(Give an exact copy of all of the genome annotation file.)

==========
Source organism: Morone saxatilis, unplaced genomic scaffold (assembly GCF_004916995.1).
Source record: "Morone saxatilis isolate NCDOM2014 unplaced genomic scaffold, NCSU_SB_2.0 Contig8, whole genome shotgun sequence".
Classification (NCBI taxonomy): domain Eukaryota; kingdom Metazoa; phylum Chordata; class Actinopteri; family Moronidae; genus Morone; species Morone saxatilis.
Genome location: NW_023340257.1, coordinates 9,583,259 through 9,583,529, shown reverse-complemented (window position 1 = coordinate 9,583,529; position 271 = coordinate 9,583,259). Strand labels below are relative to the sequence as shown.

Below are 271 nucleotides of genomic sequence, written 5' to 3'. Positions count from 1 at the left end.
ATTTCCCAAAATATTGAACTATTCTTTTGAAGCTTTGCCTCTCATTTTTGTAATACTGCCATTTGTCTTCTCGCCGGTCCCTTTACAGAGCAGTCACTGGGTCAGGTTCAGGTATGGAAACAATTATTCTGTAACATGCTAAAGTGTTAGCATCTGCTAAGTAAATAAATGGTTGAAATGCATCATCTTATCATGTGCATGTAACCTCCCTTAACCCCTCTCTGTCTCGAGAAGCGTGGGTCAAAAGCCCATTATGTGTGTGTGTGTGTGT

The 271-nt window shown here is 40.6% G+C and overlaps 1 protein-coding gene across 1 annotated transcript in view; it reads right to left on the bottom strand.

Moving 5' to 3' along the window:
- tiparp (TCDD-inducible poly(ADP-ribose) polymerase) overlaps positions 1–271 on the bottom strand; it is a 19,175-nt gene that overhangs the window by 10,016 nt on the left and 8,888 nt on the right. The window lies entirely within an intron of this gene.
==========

Source organism: Morone saxatilis, unplaced genomic scaffold (assembly GCF_004916995.1).
Source record: "Morone saxatilis isolate NCDOM2014 unplaced genomic scaffold, NCSU_SB_2.0 Contig8, whole genome shotgun sequence".
Classification (NCBI taxonomy): domain Eukaryota; kingdom Metazoa; phylum Chordata; class Actinopteri; family Moronidae; genus Morone; species Morone saxatilis.
Genome location: NW_023340257.1, coordinates 9,583,259 through 9,583,529, shown reverse-complemented (window position 1 = coordinate 9,583,529; position 271 = coordinate 9,583,259). Strand labels below are relative to the sequence as shown.

Below are 271 nucleotides of genomic sequence, written 5' to 3'. Positions count from 1 at the left end.
ATTTCCCAAAATATTGAACTATTCTTTTGAAGCTTTGCCTCTCATTTTTGTAATACTGCCATTTGTCTTCTCGCCGGTCCCTTTACAGAGCAGTCACTGGGTCAGGTTCAGGTATGGAAACAATTATTCTGTAACATGCTAAAGTGTTAGCATCTGCTAAGTAAATAAATGGTTGAAATGCATCATCTTATCATGTGCATGTAACCTCCCTTAACCCCTCTCTGTCTCGAGAAGCGTGGGTCAAAAGCCCATTATGTGTGTGTGTGTGTGT

The 271-nt window shown here is 40.6% G+C and overlaps 1 protein-coding gene across 1 annotated transcript in view; it reads right to left on the bottom strand.

Moving 5' to 3' along the window:
- tiparp (TCDD-inducible poly(ADP-ribose) polymerase) overlaps positions 1–271 on the bottom strand; it is a 19,175-nt gene that overhangs the window by 10,016 nt on the left and 8,888 nt on the right. The window lies entirely within an intron of this gene.